A Dutch couple is among those killed in the July 17 bombings in Jakarta. The man and woman, who were vacationing at one of the two hotels targeted in the suicide bombings, are two of seven people killed in the incident.
Islam has become the second-largest religion in Germany with an estimated 3.5 million Muslims out of a population of 82 million, most of them of Turkish descent, a visiting expert said in Jakarta on Wednesday. Monika Wohlrab-Sahr, the head of Islamic research at the University of Leipzig, said Islam had become a permanent phenomenon in the social, cultural and religious sectors of German life as Muslims, most of them migrants, had integrated well in the community. “Muslim migrants started to build their families in Germany, and their children were born and raised in Germany, often with limited knowledge of their mother tongue,” Wohrlab-Sahr said, adding that migration to Germany started mainly in the 1960s when workers were hired from Turkey, Tunisia, Morocco and the former Yugoslavia.
Wohrlab-Sahr, who is not Muslim, said about 18 percent of the German population had a migrant background and that Islam had arrived in 1924 when a mosque was built in Berlin.
“The right to establish places of worship and to build mosques, including the minarets, is part of religious freedom in Germany,” she said, adding that there were 206 mosques and 2,600 prayer rooms in the country. The most prevalent religion in Germany is Christianity.
“There is a fear of Islam regarding the terrorism issue among Germans, but nothing happens in our country so we continue to support Muslims,” she said, speaking at a forum at the University of Paramadina. Every Oct. 3, the commemoration of the reunion of West and East Germany, the mosques open their doors to the public, demonstrating their integration and the pluralism of German society, she added. Since the 1980s, there have been several attempts to create organizations that would be able to negotiate with the German state in matters of Islamic belief. Such institutions include the Islamic Council for the Federal Republic of Germany, the Central Council of Muslims in Germany and the recently founded Muslim Coordination Council.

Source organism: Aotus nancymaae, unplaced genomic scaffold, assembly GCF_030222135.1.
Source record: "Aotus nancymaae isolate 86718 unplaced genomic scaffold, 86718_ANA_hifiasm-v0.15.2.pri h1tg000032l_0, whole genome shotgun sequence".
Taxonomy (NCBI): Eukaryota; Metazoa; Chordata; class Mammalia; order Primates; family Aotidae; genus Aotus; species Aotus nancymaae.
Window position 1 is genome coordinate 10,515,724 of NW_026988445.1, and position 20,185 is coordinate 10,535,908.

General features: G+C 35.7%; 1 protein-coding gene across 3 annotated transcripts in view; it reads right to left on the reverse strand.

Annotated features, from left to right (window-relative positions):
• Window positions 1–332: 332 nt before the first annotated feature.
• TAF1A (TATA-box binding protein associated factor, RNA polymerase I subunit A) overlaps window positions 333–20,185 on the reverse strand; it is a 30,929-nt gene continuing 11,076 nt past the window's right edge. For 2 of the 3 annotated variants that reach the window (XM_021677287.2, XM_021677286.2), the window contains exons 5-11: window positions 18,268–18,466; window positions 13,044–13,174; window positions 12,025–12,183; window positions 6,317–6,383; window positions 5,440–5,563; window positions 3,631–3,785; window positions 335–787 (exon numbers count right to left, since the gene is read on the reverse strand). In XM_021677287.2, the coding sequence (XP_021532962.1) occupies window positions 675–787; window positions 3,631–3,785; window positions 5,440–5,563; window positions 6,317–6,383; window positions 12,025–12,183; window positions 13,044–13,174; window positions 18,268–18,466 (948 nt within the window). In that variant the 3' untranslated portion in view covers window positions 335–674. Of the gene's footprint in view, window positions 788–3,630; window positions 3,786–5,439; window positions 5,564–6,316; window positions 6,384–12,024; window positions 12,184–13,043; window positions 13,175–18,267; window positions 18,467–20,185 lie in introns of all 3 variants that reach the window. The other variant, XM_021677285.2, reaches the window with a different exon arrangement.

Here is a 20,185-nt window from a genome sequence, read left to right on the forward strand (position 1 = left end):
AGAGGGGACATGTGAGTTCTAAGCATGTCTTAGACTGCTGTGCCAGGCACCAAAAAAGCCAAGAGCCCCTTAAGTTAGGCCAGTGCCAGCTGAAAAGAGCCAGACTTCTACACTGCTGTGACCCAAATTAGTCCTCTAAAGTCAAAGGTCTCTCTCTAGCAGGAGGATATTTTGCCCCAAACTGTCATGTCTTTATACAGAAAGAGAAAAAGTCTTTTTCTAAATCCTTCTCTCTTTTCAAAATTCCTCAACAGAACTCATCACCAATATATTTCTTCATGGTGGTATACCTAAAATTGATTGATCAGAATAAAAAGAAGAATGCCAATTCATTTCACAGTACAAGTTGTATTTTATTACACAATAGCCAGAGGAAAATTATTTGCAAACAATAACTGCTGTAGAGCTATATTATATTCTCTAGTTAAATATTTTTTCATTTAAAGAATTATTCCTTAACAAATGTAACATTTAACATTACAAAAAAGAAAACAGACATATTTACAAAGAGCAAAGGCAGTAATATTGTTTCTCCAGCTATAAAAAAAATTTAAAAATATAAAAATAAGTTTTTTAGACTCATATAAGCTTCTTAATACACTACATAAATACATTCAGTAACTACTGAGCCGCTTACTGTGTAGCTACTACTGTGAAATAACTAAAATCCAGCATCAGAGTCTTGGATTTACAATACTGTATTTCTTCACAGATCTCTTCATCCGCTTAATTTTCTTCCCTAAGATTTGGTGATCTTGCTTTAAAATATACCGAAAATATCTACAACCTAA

To Indonesian eyes, there does not seem to be anything special about the photos of soaring minarets and people praying in mosques currently on display in an auditorium in Paramadina University in South Jakarta. Indeed, they seem an everyday thing, much like what you’d see on any ordinary Friday or Islamic holiday. But the 60-odd shots of mosques and Islamic activities in a number of German cities taken by Stuttgart-based photographer Wilfried Dechau have a rather deeper story to tell.
Dechau’s work in the exhibition titled “Mosques in Germany” tries to convey a narrative of minorities, human rights, tolerance and conflict. “I embarked on this project without blinkers and without prejudice, motivated by an almost naive curiosity,” Dechau said of his work. Through his mostly architectural approach, the seasoned photographer, who has twice won the German Photo Book Award, captured images from Pforzheim, Penzberg, Manheim, Wolfsburg, Aachen, Karlsruhe, Hamburg and Stuttgart – all cities with large Muslim populations – during his two-month tour of the country. “All the positive experiences and encounters made my work into an affair of the heart,” he said. “This does not mean that I am about to become a Muslim. But we must talk to each other. That much I learned during those eight weeks.”
It is always intriguing to talk about minorities, a category that the some 3.5 million Muslims in Germany still fall into, despite forming the nation’s second largest religious group after Christians – especially given the Western country has a long history of Islamic culture that began from diplomatic ties dating back to Charlemagne and Caliph Harun al-Rashid in the 8th century. Until the 18th century, Islamic culture was for Europeans something of an exotic penchant from the Orient, documented in various forms of arts, from Karl May’s tales of the Ottoman Empire to a couple of architectural remnants of secular buildings constructed in the style of mosques, according to German magazine Der Spiegel. It was only recently that Germany had to create a different kind of understanding of the “exotic” culture because the Turkish and Kurdistan migrants who brought Islam closer to Germans back in the 1960s have planted deep roots in the country, while still holding on to their religious beliefs.
Jakarta Post http://www.thejakartapost.com/news/2009/04/11/a-tale-tolerance-german-muslims.html
Delegates of a US-Islamic forum in Doha overwhelmingly voiced support for presidential hopeful Barack Obama. Obama won support in a mock election by more than 200 American and Muslim delegates at the US-Islamic World Forum. Many of the Muslim delegates said they hoped Obama would win out over Hillary Clinton in the Democratic nomination. “The Indonesian people would love to see a [US] president who has studied at an elementary school in Jakarta” said Din Syamsuddin, chairman of one of Indonesia’s largest Islamic organizations.
JAKARTA, Indonesia — Hundreds of Muslims protesting caricatures of the Prophet Muhammad tried to storm the U.S. Embassy today, smashing the windows of a guard post but failing to push through the gates. Several people were injured. Pakistani security forces, meanwhile, sealed off the capital of Islamabad to block a planned mass demonstration and fired tear gas and gunshots to chase off protesters. In Turkey, tens of thousands gathered in Istanbul chanting slogans against Denmark, Israel and the United States.